Typically, stress fractures are associated with hyperemia in the first 2 phases of the 3-phase bone scan. This is manifested by increased tracer activity at the affected site.
If an image of the contralateral side is available, the hyperemia is easier to detect. While detection of hyperemia is not difficult in adults, increased tracer activity around the epiphyses of pediatric patients may be difficult to detect in the absence of contralateral images.
The first phase demonstrates increased blood flow in the arterial phase, and the second phase demonstrates the presence of tissue hyperemia. The third phase demonstrates increased osteoblastic activity in response to the stress fracture. [4, 5] (See the images below.)
Bilateral fractures of the sacral ala can produce a pattern of tracer uptake that is often termed the Honda sign. The hyperemia observed in the first 2 phases is most intense during the first 2-3 weeks and then gradually diminishes. The increased tracer uptake observed in the third phase remains positive much longer. While some lesions resolve in approximately 6 months, it is not uncommon for lesions to be scintigraphically detectable even after 1 year, although the intensity and size of the lesion gradually diminish.
Acute traumatic fractures can reveal somewhat similar findings on skeletal scintigraphy, but the uptake pattern in stress fractures usually demonstrates a smaller area of increased tracer activity than does the uptake pattern of fractures resulting from acute trauma. In patients with multiple stress fractures, an accurate determination of the age of the fracture may not always be possible.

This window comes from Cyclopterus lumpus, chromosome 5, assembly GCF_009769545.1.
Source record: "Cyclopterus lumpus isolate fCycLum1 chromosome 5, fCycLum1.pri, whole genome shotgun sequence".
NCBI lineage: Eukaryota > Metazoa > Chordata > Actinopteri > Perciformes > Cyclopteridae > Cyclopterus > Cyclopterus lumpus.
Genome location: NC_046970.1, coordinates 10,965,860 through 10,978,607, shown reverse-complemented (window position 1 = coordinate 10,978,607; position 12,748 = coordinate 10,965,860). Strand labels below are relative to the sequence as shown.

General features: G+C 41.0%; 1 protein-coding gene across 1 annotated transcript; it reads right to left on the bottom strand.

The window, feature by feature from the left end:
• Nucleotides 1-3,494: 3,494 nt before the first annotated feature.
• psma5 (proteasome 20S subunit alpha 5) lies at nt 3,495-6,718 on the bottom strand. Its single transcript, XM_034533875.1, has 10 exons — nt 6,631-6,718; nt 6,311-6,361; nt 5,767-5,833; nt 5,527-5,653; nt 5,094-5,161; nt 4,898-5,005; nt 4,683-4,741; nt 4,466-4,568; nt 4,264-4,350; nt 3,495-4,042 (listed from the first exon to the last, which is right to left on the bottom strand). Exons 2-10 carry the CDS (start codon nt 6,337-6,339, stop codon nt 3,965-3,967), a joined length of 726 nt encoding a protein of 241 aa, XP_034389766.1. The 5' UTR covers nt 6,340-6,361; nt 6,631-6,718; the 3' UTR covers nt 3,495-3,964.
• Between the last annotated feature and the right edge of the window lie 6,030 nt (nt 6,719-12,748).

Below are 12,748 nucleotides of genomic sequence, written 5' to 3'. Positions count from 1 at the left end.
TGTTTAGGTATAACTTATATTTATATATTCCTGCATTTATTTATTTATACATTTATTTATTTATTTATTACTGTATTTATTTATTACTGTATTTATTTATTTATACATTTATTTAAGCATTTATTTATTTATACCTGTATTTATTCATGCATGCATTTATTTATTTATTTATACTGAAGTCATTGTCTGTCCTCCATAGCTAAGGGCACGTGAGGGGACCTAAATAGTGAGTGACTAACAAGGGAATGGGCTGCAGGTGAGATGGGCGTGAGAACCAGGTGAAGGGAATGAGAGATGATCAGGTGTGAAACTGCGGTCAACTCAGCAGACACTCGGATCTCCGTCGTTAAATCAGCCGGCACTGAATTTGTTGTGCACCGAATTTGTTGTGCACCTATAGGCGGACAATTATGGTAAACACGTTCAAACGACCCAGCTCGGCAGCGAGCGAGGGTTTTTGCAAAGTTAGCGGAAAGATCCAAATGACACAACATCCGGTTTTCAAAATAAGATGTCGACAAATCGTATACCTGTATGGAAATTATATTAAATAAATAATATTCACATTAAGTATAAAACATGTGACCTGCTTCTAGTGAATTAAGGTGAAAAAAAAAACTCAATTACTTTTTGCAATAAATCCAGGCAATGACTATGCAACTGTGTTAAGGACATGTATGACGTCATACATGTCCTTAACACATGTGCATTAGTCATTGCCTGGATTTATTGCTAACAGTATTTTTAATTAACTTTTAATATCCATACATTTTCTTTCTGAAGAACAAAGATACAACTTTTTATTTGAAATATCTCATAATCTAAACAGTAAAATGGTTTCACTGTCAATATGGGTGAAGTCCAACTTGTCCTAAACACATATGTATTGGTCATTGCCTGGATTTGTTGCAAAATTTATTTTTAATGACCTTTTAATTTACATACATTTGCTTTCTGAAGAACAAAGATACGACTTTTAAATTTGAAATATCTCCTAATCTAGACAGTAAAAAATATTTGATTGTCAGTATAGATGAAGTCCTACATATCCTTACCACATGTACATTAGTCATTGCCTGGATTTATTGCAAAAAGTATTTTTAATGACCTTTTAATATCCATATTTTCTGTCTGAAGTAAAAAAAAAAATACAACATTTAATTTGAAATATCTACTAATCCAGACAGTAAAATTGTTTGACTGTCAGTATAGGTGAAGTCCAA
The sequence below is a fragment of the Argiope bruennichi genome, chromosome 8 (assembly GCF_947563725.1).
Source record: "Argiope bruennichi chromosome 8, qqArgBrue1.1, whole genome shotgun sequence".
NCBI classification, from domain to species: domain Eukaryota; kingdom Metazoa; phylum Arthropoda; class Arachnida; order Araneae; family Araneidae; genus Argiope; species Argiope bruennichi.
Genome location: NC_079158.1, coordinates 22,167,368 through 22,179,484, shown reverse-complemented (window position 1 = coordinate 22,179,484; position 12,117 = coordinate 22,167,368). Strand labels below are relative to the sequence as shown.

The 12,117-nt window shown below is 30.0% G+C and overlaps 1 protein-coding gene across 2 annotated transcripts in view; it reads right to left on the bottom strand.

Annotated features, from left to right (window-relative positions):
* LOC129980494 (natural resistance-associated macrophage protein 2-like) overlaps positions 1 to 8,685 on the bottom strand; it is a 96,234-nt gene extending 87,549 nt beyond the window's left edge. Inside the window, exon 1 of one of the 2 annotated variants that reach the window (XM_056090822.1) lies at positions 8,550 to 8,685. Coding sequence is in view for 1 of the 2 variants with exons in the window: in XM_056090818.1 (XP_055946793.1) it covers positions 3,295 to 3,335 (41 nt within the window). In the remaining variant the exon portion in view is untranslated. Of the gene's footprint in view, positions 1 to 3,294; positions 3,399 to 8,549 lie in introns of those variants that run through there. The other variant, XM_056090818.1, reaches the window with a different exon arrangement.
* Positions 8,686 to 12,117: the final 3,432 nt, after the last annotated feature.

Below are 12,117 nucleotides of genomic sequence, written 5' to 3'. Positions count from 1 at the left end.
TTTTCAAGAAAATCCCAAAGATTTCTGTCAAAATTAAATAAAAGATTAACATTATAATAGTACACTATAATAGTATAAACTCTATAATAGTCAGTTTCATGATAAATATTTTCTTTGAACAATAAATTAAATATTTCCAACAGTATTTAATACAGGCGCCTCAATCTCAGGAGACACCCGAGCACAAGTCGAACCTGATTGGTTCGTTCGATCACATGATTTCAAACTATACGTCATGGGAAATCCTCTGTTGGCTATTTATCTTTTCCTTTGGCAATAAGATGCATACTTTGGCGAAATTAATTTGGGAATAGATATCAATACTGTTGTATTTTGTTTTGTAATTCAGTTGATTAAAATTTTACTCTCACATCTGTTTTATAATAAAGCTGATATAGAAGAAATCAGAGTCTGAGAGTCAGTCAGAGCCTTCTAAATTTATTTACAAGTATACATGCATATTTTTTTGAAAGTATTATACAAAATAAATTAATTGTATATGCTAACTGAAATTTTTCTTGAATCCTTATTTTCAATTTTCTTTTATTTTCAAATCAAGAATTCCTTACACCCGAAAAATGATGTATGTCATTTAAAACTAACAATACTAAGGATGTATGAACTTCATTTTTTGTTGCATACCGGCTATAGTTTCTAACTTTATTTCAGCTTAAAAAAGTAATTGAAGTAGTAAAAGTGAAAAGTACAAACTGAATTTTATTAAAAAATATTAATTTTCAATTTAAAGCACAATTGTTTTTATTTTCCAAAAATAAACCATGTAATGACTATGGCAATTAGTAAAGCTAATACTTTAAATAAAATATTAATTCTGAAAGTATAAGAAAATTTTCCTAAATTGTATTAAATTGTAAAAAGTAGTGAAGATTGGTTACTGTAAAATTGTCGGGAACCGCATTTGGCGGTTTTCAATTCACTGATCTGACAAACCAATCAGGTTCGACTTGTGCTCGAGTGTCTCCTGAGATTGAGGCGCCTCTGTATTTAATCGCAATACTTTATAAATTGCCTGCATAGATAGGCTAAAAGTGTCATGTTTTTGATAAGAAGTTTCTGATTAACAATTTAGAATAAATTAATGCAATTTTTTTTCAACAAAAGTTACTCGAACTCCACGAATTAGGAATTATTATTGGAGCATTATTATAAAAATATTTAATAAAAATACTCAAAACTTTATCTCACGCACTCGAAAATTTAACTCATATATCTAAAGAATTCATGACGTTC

Particular attention must be given to epiphyses in children, as the physiologic increased uptake of tracer in the epiphyseal region can easily mask increased tracer activity caused by osteoblastic activity.
In patients with severe osteoporosis, tracer uptake by the bone may be too low, and false-negative results may be produced.
Bone neoplasms can have a tracer uptake pattern similar to that of stress fractures. It is important not to confuse the 2 of these. While the history alone is sufficient in most cases to resolve the issue, correlation of the findings with that of plain film radiography should be adequate in almost all situations.
In nuclear bone scans, symmetrical positioning of the limbs is crucial. A limb that is nearer to the gamma camera head as compared with the contralateral side will show an apparent increase of tracer uptake, and this can cause diagnostic confusion.
Angiography is not usually performed for the diagnosis of stress fractures but may demonstrate the associated hyperemia.